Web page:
• Keeping physically fit
  • Getting to showcase one’s hard work in front of audiences
  • Helping students of all ages to develop their talents or simply have fun
  • Contributing to the broader world of arts
2019 Employment
16,900
2029 Projected Employment
17,900
The Inside Scoop
Job Responsibilities

Working Schedule

  • Credentialed Dance Educators may work full- or part-time positions, depending on the jobs they choose to take. Some work regular school hours; others might work nights, evenings, or weekends.  

Typical Duties

  • Create an engaging curriculum that covers the scope of the class
  • Prepare daily lessons with clear objectives
  • Ensure the practice area is clean, private, and clear of hazards
  • Set up audio or other equipment, as needed
  • Employ different teaching methods to instruct students individually and in groups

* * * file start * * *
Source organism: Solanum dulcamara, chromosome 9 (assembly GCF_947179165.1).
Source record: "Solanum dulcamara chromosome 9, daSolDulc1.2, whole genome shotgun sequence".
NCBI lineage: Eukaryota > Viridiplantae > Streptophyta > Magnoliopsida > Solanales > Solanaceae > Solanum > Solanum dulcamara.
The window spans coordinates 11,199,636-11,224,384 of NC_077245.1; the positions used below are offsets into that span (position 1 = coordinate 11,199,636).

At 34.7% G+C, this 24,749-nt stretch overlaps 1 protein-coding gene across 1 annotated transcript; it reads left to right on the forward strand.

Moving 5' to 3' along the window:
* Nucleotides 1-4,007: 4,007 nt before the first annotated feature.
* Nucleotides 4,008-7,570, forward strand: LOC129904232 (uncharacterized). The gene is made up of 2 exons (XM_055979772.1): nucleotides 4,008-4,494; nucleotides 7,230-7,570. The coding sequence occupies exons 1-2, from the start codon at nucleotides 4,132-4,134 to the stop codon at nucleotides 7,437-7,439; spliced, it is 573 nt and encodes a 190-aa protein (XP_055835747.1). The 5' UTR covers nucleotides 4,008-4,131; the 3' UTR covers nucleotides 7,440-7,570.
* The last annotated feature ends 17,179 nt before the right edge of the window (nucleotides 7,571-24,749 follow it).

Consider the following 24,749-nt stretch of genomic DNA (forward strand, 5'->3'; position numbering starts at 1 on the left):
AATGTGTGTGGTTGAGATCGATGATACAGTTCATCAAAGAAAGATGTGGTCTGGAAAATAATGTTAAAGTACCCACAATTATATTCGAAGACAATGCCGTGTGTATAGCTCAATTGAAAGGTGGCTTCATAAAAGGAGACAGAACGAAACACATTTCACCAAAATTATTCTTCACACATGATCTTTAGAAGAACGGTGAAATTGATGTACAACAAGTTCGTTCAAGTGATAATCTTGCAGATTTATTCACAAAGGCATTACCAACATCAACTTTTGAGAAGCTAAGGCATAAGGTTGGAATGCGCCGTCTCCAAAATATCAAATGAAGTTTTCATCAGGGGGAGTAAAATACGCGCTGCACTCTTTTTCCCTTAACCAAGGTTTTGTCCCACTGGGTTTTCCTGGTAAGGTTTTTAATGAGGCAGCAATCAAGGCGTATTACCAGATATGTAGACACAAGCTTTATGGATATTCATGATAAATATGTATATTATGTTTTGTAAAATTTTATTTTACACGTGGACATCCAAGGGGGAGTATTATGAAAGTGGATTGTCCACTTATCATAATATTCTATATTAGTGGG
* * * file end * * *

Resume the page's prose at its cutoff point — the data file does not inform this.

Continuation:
• Instruct students on how to stand and move properly, teaching correct dance techniques to avoid injuries
  • Teach students about rhythm and interpretative movement
  • Adapt methods and materials to meet individual needs and interests
  • Encourage student development by exposing them to different styles
  • Observe and monitor performance to determine limitations and abilities and offer guidance for improvement 
  • Assess and grade students as necessary; help to ensure they satisfy course or training objectives
  • Prepare and administer tests, when applicable 

Additional Responsibilities

  • Stay in good physical condition to demonstrate proper techniques, if applicable 
  • Have all materials or gear ready in sufficient quantities